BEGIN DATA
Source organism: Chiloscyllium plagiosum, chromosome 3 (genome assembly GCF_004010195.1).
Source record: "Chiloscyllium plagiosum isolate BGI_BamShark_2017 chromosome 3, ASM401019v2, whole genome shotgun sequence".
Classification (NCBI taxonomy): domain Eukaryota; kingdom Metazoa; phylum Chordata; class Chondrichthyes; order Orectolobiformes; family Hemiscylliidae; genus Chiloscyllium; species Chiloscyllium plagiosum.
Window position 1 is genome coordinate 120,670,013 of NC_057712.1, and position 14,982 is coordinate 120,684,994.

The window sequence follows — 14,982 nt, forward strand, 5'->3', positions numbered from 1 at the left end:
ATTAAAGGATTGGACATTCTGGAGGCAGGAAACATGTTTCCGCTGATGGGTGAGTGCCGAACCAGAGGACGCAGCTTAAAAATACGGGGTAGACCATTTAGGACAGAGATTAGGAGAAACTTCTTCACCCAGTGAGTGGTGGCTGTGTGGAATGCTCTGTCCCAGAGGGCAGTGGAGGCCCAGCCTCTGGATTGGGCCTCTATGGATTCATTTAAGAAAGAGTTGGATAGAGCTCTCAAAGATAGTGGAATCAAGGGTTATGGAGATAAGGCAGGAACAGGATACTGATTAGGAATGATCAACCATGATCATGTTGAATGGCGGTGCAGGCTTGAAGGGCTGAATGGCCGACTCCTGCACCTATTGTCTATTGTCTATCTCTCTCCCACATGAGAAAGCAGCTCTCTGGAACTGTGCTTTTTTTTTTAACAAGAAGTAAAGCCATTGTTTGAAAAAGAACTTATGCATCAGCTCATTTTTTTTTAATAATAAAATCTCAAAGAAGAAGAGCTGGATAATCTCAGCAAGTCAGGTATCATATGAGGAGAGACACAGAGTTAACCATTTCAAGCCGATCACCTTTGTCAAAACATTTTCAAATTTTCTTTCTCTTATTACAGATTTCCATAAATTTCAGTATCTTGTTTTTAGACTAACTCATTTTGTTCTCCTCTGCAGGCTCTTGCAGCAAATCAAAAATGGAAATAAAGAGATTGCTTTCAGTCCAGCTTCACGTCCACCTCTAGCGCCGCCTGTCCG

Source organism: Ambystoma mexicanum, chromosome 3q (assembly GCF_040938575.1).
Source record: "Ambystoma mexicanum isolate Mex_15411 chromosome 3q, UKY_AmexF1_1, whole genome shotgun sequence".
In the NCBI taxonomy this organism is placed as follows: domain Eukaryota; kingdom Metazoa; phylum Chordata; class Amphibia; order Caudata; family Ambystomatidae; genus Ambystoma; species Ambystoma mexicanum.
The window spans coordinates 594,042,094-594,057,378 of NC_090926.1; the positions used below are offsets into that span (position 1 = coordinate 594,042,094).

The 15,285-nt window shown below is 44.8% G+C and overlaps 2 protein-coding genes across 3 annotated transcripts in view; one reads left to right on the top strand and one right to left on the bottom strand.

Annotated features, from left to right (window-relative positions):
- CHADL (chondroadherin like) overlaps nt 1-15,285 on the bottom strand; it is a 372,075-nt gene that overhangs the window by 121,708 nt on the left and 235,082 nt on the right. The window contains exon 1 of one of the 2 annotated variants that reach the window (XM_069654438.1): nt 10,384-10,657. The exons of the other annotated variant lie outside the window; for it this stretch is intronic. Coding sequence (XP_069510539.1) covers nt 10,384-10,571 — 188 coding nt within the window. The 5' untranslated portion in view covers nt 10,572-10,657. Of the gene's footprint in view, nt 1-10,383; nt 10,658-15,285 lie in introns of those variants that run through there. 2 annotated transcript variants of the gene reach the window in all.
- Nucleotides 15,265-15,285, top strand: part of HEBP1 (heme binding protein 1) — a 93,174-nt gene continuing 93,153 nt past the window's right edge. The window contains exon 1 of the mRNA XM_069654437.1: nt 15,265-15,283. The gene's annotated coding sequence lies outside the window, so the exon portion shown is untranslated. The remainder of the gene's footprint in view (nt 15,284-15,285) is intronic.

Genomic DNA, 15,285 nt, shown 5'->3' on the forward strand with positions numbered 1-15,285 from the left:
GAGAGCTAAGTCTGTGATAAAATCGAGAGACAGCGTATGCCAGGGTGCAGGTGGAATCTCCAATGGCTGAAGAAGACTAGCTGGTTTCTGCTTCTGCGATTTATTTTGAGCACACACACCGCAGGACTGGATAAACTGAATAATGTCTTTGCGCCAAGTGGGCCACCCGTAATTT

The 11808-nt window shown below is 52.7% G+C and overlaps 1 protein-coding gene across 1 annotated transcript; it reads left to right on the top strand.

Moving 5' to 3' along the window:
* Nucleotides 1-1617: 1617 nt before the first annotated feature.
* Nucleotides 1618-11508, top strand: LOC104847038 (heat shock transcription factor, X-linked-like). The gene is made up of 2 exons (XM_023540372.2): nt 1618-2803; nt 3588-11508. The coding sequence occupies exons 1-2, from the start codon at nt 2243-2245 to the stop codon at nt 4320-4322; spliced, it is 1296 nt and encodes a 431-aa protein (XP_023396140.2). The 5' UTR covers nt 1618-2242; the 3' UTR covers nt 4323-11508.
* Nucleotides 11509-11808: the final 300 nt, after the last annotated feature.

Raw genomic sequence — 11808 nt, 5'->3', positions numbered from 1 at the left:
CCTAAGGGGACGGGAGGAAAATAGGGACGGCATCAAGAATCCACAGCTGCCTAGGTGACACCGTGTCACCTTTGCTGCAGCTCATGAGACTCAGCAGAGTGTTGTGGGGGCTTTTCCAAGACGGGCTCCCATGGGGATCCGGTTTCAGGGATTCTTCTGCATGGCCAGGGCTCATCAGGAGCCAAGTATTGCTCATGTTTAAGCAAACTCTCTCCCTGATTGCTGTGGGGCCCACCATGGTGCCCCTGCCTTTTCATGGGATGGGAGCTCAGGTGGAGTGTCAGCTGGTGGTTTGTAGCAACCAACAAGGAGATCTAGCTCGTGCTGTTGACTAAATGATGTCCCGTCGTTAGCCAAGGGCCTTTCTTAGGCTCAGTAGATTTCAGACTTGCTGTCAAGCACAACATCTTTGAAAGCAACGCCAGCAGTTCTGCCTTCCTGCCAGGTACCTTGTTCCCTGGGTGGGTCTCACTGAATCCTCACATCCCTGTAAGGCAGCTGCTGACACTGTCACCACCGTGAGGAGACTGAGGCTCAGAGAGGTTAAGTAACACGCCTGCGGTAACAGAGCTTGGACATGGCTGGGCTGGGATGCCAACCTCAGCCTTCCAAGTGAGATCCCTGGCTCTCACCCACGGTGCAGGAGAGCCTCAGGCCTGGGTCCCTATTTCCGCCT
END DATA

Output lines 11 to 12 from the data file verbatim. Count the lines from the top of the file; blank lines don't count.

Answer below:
The 15,285-nt window shown below is 44.8% G+C and overlaps 2 protein-coding genes across 3 annotated transcripts in view; one reads left to right on the top strand and one right to left on the bottom strand.

Annotated features, from left to right (window-relative positions):